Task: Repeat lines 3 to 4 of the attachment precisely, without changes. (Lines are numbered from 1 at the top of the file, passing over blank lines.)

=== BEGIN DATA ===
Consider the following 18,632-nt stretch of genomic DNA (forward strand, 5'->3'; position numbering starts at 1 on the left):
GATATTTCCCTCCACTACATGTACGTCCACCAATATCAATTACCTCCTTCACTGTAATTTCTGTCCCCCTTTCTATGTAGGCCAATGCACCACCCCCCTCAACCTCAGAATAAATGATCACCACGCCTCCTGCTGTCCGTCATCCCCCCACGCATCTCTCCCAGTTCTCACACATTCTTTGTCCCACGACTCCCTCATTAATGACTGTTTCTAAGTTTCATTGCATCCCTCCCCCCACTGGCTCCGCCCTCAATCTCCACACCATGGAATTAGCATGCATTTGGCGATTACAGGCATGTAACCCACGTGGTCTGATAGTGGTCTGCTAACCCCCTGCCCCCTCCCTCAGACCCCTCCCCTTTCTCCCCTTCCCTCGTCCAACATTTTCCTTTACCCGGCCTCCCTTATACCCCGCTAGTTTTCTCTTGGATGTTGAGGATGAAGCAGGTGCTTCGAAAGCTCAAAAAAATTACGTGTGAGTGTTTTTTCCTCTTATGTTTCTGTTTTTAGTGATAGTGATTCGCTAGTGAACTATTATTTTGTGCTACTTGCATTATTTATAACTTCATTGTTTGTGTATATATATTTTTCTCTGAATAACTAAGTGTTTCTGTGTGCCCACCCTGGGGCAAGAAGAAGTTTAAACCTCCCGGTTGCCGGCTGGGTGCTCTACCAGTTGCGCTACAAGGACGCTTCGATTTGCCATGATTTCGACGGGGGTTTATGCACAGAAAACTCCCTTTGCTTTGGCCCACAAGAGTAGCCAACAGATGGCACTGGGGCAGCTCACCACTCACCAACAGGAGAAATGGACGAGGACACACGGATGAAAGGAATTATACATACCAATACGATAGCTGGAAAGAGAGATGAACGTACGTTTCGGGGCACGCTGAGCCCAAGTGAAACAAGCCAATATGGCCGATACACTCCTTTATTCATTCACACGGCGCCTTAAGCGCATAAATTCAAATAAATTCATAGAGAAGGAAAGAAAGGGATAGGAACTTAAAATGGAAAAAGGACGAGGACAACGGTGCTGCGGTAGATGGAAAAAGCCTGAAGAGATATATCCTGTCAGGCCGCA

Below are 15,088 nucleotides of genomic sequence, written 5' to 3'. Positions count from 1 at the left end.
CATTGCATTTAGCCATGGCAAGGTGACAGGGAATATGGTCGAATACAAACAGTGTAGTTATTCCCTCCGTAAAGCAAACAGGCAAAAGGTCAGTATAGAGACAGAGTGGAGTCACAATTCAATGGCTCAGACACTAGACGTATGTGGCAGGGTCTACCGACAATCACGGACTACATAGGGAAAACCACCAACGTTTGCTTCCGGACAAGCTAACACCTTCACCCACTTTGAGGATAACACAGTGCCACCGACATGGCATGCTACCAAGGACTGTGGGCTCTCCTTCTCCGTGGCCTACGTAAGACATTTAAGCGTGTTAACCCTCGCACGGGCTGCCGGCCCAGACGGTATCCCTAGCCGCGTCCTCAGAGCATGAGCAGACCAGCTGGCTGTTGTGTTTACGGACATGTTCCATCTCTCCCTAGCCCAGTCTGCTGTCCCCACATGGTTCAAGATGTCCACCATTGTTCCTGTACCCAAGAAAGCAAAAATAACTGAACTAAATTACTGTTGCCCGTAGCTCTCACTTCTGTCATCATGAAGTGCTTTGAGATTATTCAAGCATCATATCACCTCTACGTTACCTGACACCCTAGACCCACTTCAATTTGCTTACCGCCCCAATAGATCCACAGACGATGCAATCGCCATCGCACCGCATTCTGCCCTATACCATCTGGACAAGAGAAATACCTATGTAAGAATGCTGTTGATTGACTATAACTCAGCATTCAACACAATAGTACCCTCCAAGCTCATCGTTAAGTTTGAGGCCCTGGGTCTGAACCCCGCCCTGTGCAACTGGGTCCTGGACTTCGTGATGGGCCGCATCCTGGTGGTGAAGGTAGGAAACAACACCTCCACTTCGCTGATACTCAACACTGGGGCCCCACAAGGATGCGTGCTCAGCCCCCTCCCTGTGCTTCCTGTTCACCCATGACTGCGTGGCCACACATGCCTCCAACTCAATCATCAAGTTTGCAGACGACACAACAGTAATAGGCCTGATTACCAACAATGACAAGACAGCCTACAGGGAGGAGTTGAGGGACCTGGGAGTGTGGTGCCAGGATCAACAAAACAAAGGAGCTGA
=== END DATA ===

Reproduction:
Below are 15,088 nucleotides of genomic sequence, written 5' to 3'. Positions count from 1 at the left end.
CATTGCATTTAGCCATGGCAAGGTGACAGGGAATATGGTCGAATACAAACAGTGTAGTTATTCCCTCCGTAAAGCAAACAGGCAAAAGGTCAGTATAGAGACAGAGTGGAGTCACAATTCAATGGCTCAGACACTAGACGTATGTGGCAGGGTCTACCGACAATCACGGACTACATAGGGAAAACCACCAACGTTTGCTTCCGGACAAGCTAACACCTTCACCCACTTTGAGGATAACACAGTGCCACCGACATGGCATGCTACCAAGGACTGTGGGCTCTCCTTCTCCGTGGCCTACGTAAGACATTTAAGCGTGTTAACCCTCGCACGGGCTGCCGGCCCAGACGGTATCCCTAGCCGCGTCCTCAGAGCATGAGCAGACCAGCTGGCTGTTGTGTTTACGGACATGTTCCATCTCTCCCTAGCCCAGTCTGCTGTCCCCACATGGTTCAAGATGTCCACCATTGTTCCTGTACCCAAGAAAGCAAAAATAACTGAACTAAATTACTGTTGCCCGTAGCTCTCACTTCTGTCATCATGAAGTGCTTTGAGATTATTCAAGCATCATATCACCTCTACGTTACCTGACACCCTAGACCCACTTCAATTTGCTTACCGCCCCAATAGATCCACAGACGATGCAATCGCCATCGCACCGCATTCTGCCCTATACCATCTGGACAAGAGAAATACCTATGTAAGAATGCTGTTGATTGACTATAACTCAGCATTCAACACAATAGTACCCTCCAAGCTCATCGTTAAGTTTGAGGCCCTGGGTCTGAACCCCGCCCTGTGCAACTGGGTCCTGGACTTCGTGATGGGCCGCATCCTGGTGGTGAAGGTAGGAAACAACACCTCCACTTCGCTGATACTCAACACTGGGGCCCCACAAGGATGCGTGCTCAGCCCCCTCCCTGTGCTTCCTGTTCACCCATGACTGCGTGGCCACACATGCCTCCAACTCAATCATCAAGTTTGCAGACGACACAACAGTAATAGGCCTGATTACCAACAATGACAAGACAGCCTACAGGGAGGAGTTGAGGGACCTGGGAGTGTGGTGCCAGGATCAACAAAACAAAGGAGCTGA